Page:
Wood Sculpture and Assemblages by Don Best in Collaboration with Judy Mayberry
April 1-May 31, 2017

A native of Maine, and educated at the Portland School of Art, Don Best began his career as a craftsman, weaving rugs and baskets. He has also studied at Haystack Mountain School of Crafts in Deer Isle, ME. Best works mainly in wood; he carves, paints, assembles, burns, and hand-colors his work, which often uses animals as its subject and theme. Best’s work has a playful quality that makes it accessible to people of all ages. He enjoys collaborating with other artists. Currently, he shares a studio with Judy Mayberry, a mosaic artist. Together, they create work that has amazing three-dimensional results. Creatures such as loons, cats, fish, and owls seem both lifelike and mesmerizing. Best lives in Norway, ME, where he supports Well Point Veterinary Services and his wife, Suzanne, with carved signage and jewelry whose sale helps fund free veterinary care in Western Maine.

Judy Mayberry graduated from the University of Southern Maine in 1976 with a Bachelor of Fine Arts degree majoring in drawing and fiber arts. After a music career taking them round the country, Judy and her husband returned to Maine where they settled down and raised a family. Judy has always created artwork but for the past twenty years her concentration has been mosaics. Judy works in both traditional and modern methods of mosaic. Although she works primarily on her own projects, of late, she and Don Best have created many collaborative works as well.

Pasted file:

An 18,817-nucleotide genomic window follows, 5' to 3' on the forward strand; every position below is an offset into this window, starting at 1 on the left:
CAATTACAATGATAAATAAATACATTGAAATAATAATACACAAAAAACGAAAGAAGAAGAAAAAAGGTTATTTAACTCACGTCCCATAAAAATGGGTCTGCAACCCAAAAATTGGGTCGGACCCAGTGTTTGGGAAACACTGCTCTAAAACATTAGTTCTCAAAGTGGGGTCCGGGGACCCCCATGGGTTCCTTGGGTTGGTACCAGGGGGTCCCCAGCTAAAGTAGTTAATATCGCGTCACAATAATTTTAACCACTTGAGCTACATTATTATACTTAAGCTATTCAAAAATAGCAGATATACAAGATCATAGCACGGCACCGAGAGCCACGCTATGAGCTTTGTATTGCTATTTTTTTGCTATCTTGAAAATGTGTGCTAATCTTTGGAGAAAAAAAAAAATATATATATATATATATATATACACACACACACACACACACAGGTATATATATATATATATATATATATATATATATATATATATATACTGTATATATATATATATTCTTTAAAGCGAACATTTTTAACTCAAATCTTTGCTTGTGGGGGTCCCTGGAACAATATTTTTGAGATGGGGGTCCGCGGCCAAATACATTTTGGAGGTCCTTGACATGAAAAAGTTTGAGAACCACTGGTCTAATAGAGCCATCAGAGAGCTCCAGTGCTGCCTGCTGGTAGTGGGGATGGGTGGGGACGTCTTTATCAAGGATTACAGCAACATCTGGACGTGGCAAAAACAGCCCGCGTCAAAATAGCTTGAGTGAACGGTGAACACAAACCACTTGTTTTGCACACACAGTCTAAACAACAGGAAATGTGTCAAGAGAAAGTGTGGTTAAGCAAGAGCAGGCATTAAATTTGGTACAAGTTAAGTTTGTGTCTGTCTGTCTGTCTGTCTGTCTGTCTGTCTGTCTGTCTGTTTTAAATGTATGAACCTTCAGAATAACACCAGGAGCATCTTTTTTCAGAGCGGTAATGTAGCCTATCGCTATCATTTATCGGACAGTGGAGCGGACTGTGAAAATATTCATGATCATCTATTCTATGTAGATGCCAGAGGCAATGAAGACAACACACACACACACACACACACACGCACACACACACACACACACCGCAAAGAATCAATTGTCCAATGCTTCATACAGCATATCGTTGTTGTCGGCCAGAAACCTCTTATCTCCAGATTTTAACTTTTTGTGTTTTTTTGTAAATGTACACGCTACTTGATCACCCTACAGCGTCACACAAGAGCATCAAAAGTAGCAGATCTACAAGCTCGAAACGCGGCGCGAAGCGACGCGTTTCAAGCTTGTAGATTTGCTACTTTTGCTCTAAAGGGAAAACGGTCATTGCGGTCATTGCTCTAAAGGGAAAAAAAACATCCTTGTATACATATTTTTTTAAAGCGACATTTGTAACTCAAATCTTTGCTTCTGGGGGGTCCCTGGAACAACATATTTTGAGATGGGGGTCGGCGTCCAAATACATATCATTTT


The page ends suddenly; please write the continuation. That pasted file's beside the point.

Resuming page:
My intention is to create art that appeals to everyone: children, adults, elders, and even animals (a few bark or sniff at my work). I want my sculptures to make people’s hearts smile.

For me, collaborating with other artists allows us to feed off of each others’ skills and aesthetics so both of us reach levels and dimensions we might not otherwise achieve. Collaboration affords limitless possibilities. I’m not in it alone; my ego is put aside.

In the future, I hope to work with children by interpreting their drawings in three dimensions, letting their perceptions fuel my creativity.

Don Best